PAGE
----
Arena Fonte Nova, Salvador, 4 p.m., ESPN
[Live-blogging is below the preview.]
Last Saturday marked the 100th anniversary of the beginning of World War I. But June 28 was the day of the assassination of Austria’s Archduke Ferdinand in Sarajevo, a sinister man whose ironic end as a hunted prey–he was himself a mad hunter who killed more game for sport than there were inhabitants in most of his empire’s towns–warranted a funeral but not a conflagration that remade the world for the next hundred years. But history is made of pretexts, not reason.
The real start of World War I took place at dawn on Aug. 4, when German troops, not long after taking Luxembourg’s Three Virgins (Les trois vierges: faith, hope and charity) in one of the war’s typically crude ironies, crossed into Belgium 70 miles east of Brussels on their way to Lieges as farmers looked up from their fields and the Uhlans, as the Belgians referred to the Huns, sang “Deutschland über Alles,” “Die Wacht am Rhein,” and “Heil dir im Siegeskranz”–Germany’s equivalent of our own warmongering, bombastic “Battle Cry of Freedom.” Germany’s Kaiser William did not expect the Belgians to put up a fight. Belgium was ostensibly neutral. Violating its neutrality would immediatly bring England and France into the war, but the Kaiser thought he’d have free rein and a direct shot to Paris by invading through Belgium. He had an army of 1.6 million. The Belgians could barely field 150,000.
World Cup 2014
But the Belgians had King Albert, a man every bit as noble as his predecessor, the genocidal Leopold, was a blight. The Kaiser had sent Albert an unveiled warning to stand down or be wiped out. “What does he take me for?” was Albert’s answer. And on Aug. 2, with the king presiding over his council of state in late evening, he gave his answer to the Germans: “Our answer must be ‘No,’ whatever the consequences. Our duty is to defend our territorial integrity. In this we must not fail.”
And Belgium was wiped out, suffering disproportionately to its small territory and population over the next four years, but somehow surviving.
All this to say that it is never a good idea to underestimate the Belgians. Not in war. Not in beers. Certainly not in football. The Belgians have the best football team they’ve assembled in what may be their history. It is a dark horse of this tournament. It is not incapable of making it to the final. It is certainly capable, and expected, to beat the Americans today. An opposite result would be equivalent to the Americans pulling off an upset over any of the European or Latin American powers.
Let’s be frank. The American run at the group stage was inspiring, but it was by no means a smashing success. Defeating Ghana had all the elements of a dramatic rise that was also undermined by the very real fact that the Ghanians dominated the match almost start to finish, the more so after American striker Jozy Altiodore was injured and forced to sit out the rest of the group matches. But Altidore will be back today. The rest of the American attackers have not lived up to expectations, and the defense has been porous. Their best match was against Portugal, which ended in a 20-2 draw, but Portugal is not a great power. It is a team of one–Cristiano Ronaldo–surrounded by 10 supporting cast members. The match against Germany was disappointing. And uninspiring. Tournament statistics show that the Americans put together all of 72 attacks in three games, making them the worst team in the tournament but one in that regard. That’s not how they’ll beat Belgium, even though the Belgians haven’t lived up to their potential.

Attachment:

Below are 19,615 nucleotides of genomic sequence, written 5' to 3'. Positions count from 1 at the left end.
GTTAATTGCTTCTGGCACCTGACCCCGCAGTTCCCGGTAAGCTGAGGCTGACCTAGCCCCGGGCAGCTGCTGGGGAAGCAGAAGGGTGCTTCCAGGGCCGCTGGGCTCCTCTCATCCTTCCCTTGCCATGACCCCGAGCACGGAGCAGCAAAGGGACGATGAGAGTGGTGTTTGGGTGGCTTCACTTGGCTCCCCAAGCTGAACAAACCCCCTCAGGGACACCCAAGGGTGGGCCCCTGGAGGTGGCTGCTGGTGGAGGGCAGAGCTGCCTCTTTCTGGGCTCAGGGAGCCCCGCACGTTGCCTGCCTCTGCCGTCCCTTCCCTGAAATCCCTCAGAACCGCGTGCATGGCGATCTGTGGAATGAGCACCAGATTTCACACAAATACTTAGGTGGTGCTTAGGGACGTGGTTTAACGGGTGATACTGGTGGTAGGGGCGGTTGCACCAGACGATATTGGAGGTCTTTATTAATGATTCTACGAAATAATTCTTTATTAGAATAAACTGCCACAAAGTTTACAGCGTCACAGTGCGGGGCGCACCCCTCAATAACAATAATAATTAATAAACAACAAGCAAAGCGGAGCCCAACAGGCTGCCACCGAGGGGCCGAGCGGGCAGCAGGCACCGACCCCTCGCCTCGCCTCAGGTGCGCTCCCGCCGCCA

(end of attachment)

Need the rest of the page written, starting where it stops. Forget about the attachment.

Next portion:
Lucky break for the US: Belgium will play without midfielder Steven Defour, who’s been banned for a match because of a brutal challenge in Belgium’s match against South Korea. Vincent Kompany, who captains Manchester City, may be injured. Defender Anthony Vanden Borre is out. Belgian star Romelu Lukaku, who plays for Chelsea, may not even start because he’s been a non-issue in three previous games, and his substitute Divock Origi did the damage against Russia. Still, that leaves a line-up of brilliant Belgians, almost all of whom play in the English Premier League (Eden Hazard: Chelsea, goalkeeper Simon Mignolet: Liverpool, defender Thomas Vermaelin: Arsenal, defender Jan Vertonghen, Tottenham, strikers Kevin Mirallas: Everton, Christian Benteke: Aston Villa, and of course midfielder Marouane Fellaini: Manchester United).
If the Americans play the match of their life, they can beat an under-par Belgian side and make it to the quarterfinals, where they’ll face Argentina (who beat Switzerland three minutes from the end of extra time today, 1-0, on an Angel di Maria goal). But it’ll have to be a memorable performance worthy of the fan support they’ve been getting. Get this: for all the myths about football not having caught on in the United States, more tickets were sold to American fans traveling to Brazil for the matches–200,000!–than to any other nation’s fans except Brazil. And some 25 million people watched the US-Portugal match in the United States. “That’s more than what the NBA finals or the baseball World Series averaged,” CNN tells us.
The sport caught on long ago in the United States. Certain fans of other sports just haven’t noticed, for the same reason that those same fans react to football with nativist scorn. They remind me of die-hard white Evangelicals not realizing that the days of majority-white America will be over in a little more than a generation, when whites will merely be the nation’s largest minority. By then it’s just as likely that football fans will outnumber the NBAs and the NFL’s, combined. Certain things are inevitable. An American win today could accelerate the trend.
Unless Belgium reminds the Americans of the memory of Flanders Field. Minus, presumably, the blood. This we know: there will be goals.
The match, live-blogged:
121′: It’s been great fun. It was a great match. It’s too bad Tim Howard’s men had to be at the losing end. Look to 2018 in Russia. Just as in 2010.
118′: If the US had played in the first two halves the way they’ve played since the second Belgian goal, they’d have had their way. But they came alive too late, and their chances are running out.
113′: AGAIN a wonderful follow up from a free-kick that should have resulted in a goal for the US, but Howard isn’t the only magician on the field.
111′: The Belgians are wasting time now, trying to break what has been an incredible run of American momentum, creating out of nowhere the impression that they can make this happen.
109′: And Dempsey almost equalized!
GOAL USA GOAL USA GOAL USA THE SUB JULIAN GREEN! 2-1!
104′: “Je t’aime papa!” cried Lukaku into the camera, kissing the lens. Lukaku, the great Lukaku, Everton’s and Chelsea’s Lukaku, substituted in, has just scored the end of the line for the US, giving Belgium a 2-0 lead with a wonderful shot. Watch:
93′: Goal Belgium. It was bound to be. Three minutes into overtime, De Bruyne, the redheaded stranger who’d been looking for his goal all game, finally got it. He stole a ball from a defender’s miscue, rolled it around the defense, shot at an impossible angle, and finally beat Howard: